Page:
By Jonathan Castner | Dec 29, 2017
As CompanyWeek's chief photographer, it's a real treat to go to so many fascinating companies and show the rest of the world what they do through my lens. A big part of my job as a photographer is to go into new situations with an almost childlike sense of wonder and find the images that will give the reader a different and inspiring way of seeing something familiar, or else a dynamic look at something entirely new.
Each assignment is its own challenge. I don't have much control over what I can do in so many ways. I rarely can do much with the lighting which is photographically speaking often ugly. I am limited as to the angles and positions that I can put myself into to get the photo that I really want -- OSHA does tend to frown on guys like me crossing over the yellow safety line so that I can basically get inside the big machine to peek through, or climb on top of the 5-Axis CNC so that I can get a cool bird's-eye view on things.
On top of that, people are working so I can't just direct them like I would a professional model. I generally have to make chicken salad out of chicken, uh, parts. But that is the fun -- walking in and thinking, "Alrighty, what the heck can I do with this cluttered mess?" And then, moments later, I'm scampering about with a wild grin on my face as the photos unfold before me.
Of the 145 assignments that I shot for CompanyWeek in 2017, here are my 20 favorites in chronological order:
Schlosser Signs: The repeating figures in their paint booth were a graphical delight.
McClostone Amplifiers: I am also a guitarist so when I got the assignment I knew that I needed a portrait that was warm but clearly said that these lovely tone machines are made by hand.
Golden City Brewery: Give me a tiny and strange looking brewing system with a dude who is obviously a brewer and you get this.
Circa of America: In June, CompanyWeek shipped me to San Francisco to set up the basis for the new California edition. Circa is a leather goods company and their factory was enormous and filled with skilled, hands-on manufacturing. This detail shot is so clean and the gesture of the hand brings it all together.
Anchor Brewing: This legendary craft brewery was a delight as much of their building is still largely 1930s period and lovely everywhere you look. Their brewer stirring in the hops in their huge glowing copper kettles was just timeless.
Tenere: This one would have daunted many photographers: people attending big, blocky injection molding systems making little parts. Very little hands-on anything. What I do in situations like this is to find an interesting patch of light and see if something interesting happens. I got lucky where this lady had a lovely face and made that little gesture which pulled it all together.
Frangiosa Farms Honey: Beekeepers! A lovely day and dudes dressed up, myself included, in neat-o bee suits tending to the hives. This one was memorable for just being there but it made for such a different photo for a business publication.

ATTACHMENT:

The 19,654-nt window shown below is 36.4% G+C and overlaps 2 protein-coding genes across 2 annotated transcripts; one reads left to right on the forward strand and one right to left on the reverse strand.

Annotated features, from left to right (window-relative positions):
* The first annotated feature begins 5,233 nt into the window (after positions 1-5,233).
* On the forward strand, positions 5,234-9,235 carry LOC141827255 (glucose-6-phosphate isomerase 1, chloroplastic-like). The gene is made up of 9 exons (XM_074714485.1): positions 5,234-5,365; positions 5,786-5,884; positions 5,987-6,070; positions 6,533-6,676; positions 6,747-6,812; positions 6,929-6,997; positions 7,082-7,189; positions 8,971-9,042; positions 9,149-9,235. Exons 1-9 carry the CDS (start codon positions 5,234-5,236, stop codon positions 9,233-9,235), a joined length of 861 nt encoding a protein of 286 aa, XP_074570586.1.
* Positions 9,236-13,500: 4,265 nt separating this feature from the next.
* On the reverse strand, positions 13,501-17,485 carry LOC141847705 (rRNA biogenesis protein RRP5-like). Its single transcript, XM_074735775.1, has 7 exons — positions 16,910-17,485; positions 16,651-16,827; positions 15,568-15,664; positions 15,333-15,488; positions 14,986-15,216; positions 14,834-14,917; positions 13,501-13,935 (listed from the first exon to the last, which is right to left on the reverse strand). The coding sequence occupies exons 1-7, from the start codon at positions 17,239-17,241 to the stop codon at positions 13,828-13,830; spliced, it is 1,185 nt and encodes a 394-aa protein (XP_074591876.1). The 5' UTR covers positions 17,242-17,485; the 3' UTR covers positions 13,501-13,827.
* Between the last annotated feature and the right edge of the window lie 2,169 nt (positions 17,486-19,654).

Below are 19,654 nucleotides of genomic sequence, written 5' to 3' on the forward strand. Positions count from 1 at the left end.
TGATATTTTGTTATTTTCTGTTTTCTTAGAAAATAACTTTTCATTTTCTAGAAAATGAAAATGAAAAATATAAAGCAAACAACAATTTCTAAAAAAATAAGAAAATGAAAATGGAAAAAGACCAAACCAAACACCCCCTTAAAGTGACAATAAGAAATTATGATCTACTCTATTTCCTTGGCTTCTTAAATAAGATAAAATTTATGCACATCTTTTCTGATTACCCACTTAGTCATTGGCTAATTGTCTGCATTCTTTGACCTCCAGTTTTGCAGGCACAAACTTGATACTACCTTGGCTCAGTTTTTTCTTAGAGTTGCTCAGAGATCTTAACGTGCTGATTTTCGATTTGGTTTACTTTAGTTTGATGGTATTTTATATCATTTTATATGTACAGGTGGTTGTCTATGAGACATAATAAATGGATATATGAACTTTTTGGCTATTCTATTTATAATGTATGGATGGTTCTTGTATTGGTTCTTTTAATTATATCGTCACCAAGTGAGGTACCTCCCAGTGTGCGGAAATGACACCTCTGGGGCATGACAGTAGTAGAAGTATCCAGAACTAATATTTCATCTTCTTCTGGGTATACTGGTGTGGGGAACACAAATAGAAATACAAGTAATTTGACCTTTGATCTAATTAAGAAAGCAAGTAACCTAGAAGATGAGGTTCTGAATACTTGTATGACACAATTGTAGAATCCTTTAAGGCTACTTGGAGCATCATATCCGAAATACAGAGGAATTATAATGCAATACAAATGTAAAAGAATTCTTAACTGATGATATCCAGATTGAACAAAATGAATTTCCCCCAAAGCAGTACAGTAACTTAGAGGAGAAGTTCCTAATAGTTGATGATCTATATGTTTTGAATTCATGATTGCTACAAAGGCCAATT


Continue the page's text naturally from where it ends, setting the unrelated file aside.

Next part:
Cappello's: The clean graphics and the touch of color from her gloves just made an elegant image.
The Saint Louis Brewery: I did this shoot in St. Louis this summer and one of the problems that you often encounter when doing this sort of work is the dreaded phrase "Oh, something broke so we are down until it gets fixed." I only had one day to get our shots and had a lot of workers standing around while the bottling line was getting repaired. I saw this guy watching the repairman and noted that shooting him through the smudgy glass door emulated the often steamy environment of these places.
FROST'D.: When people are working, they tend to have blank or very concentrated expressions. Sometimes that works but what I want is a look that is fleeting but very human and relatable. Here I was able to catch Jessica in a moment where she is looking at her partner, and her expression made for a dynamic that is interesting for its questioning quality.
Advantage Manufacturing: When photographing industry, sparks and flames are what rainbows and reflections are to a landscape photographer. They always make the photos interesting and you are willing to make all sorts of gyrations to get them into your frame. I got lucky for this one at Advantage in Colorado Springs as I've never shot two guys welding side by side before. It was just spark-o-rama.
Lone Tree Brewing Company: Rarely do you find scenes where there is a bit of mystery. In this situation, she was watching a gauge that was just out of the frame but the way that she crouched and touched the hoses with the dappled light on her face made for a very different image from a brewery.
Troubadour Maltings: Two guys and a big metal box could be awful, but it gave me some interesting abstract graphical elements to work with at this craft maltster in Fort Collins.
3D Systems: More geometric graphics. Squares in squares in squares.
Cottonwood Creek Farms: Cute kids hugging chickens. 'Nuff said!
Jack Rabbit Hill Farm: Just a great expression from Lance Hanson, founder of the distillery and winery in Hotchkiss.
Morgan Handmade Rations: Not every subject is such a cool dude who is willing to have fun with the photos like he did. Huzzah!
Hyperflesh: Simply one of the strangest images that I've ever created.
Butcherknife Brewing Company: Color, light, moment . . . all there.
Tharp Cabinet Company: Not only is the light and posture dramatic, but the fact that he's distressing that custom cabinet door essentially with an ice pick just makes it a standout.
There you have it. Some of my favorite images from the year. I hope you enjoyed them and the stories that they illustrated.
Words and photos by Jonathan Castner.